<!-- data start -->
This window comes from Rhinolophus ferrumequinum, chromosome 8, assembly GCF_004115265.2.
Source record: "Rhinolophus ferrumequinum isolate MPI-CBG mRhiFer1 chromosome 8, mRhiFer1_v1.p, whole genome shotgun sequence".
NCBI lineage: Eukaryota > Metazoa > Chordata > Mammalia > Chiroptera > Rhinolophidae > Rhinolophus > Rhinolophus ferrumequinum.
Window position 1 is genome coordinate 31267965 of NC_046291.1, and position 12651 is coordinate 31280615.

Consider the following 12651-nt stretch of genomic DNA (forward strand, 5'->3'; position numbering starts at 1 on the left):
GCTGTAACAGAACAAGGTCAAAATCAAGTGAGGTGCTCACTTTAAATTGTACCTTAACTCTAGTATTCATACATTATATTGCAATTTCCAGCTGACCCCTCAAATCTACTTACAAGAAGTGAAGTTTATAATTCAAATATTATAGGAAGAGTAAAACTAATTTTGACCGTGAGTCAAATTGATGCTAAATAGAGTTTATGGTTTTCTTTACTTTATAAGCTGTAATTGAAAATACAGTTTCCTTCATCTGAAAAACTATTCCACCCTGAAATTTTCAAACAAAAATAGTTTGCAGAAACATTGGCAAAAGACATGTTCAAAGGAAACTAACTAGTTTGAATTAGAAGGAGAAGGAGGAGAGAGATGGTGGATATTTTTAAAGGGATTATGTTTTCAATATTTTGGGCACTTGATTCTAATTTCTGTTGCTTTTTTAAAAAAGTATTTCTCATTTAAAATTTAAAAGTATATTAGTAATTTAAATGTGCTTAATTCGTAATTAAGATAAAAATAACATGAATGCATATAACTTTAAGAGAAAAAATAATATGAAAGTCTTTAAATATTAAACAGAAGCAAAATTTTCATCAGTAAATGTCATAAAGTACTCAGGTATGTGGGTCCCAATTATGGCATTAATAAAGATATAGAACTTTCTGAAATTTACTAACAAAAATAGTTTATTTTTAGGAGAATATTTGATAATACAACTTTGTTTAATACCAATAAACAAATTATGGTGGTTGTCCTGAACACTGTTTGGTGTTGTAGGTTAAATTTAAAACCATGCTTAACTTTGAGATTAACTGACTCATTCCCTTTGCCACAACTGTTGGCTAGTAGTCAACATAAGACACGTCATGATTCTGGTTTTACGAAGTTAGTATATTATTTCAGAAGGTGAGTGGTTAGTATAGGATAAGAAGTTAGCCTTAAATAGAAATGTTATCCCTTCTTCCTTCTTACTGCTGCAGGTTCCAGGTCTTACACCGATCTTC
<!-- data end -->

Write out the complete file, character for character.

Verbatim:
This window comes from Rhinolophus ferrumequinum, chromosome 8, assembly GCF_004115265.2.
Source record: "Rhinolophus ferrumequinum isolate MPI-CBG mRhiFer1 chromosome 8, mRhiFer1_v1.p, whole genome shotgun sequence".
NCBI lineage: Eukaryota > Metazoa > Chordata > Mammalia > Chiroptera > Rhinolophidae > Rhinolophus > Rhinolophus ferrumequinum.
Window position 1 is genome coordinate 31267965 of NC_046291.1, and position 12651 is coordinate 31280615.

Consider the following 12651-nt stretch of genomic DNA (forward strand, 5'->3'; position numbering starts at 1 on the left):
GCTGTAACAGAACAAGGTCAAAATCAAGTGAGGTGCTCACTTTAAATTGTACCTTAACTCTAGTATTCATACATTATATTGCAATTTCCAGCTGACCCCTCAAATCTACTTACAAGAAGTGAAGTTTATAATTCAAATATTATAGGAAGAGTAAAACTAATTTTGACCGTGAGTCAAATTGATGCTAAATAGAGTTTATGGTTTTCTTTACTTTATAAGCTGTAATTGAAAATACAGTTTCCTTCATCTGAAAAACTATTCCACCCTGAAATTTTCAAACAAAAATAGTTTGCAGAAACATTGGCAAAAGACATGTTCAAAGGAAACTAACTAGTTTGAATTAGAAGGAGAAGGAGGAGAGAGATGGTGGATATTTTTAAAGGGATTATGTTTTCAATATTTTGGGCACTTGATTCTAATTTCTGTTGCTTTTTTAAAAAAGTATTTCTCATTTAAAATTTAAAAGTATATTAGTAATTTAAATGTGCTTAATTCGTAATTAAGATAAAAATAACATGAATGCATATAACTTTAAGAGAAAAAATAATATGAAAGTCTTTAAATATTAAACAGAAGCAAAATTTTCATCAGTAAATGTCATAAAGTACTCAGGTATGTGGGTCCCAATTATGGCATTAATAAAGATATAGAACTTTCTGAAATTTACTAACAAAAATAGTTTATTTTTAGGAGAATATTTGATAATACAACTTTGTTTAATACCAATAAACAAATTATGGTGGTTGTCCTGAACACTGTTTGGTGTTGTAGGTTAAATTTAAAACCATGCTTAACTTTGAGATTAACTGACTCATTCCCTTTGCCACAACTGTTGGCTAGTAGTCAACATAAGACACGTCATGATTCTGGTTTTACGAAGTTAGTATATTATTTCAGAAGGTGAGTGGTTAGTATAGGATAAGAAGTTAGCCTTAAATAGAAATGTTATCCCTTCTTCCTTCTTACTGCTGCAGGTTCCAGGTCTTACACCGATCTTC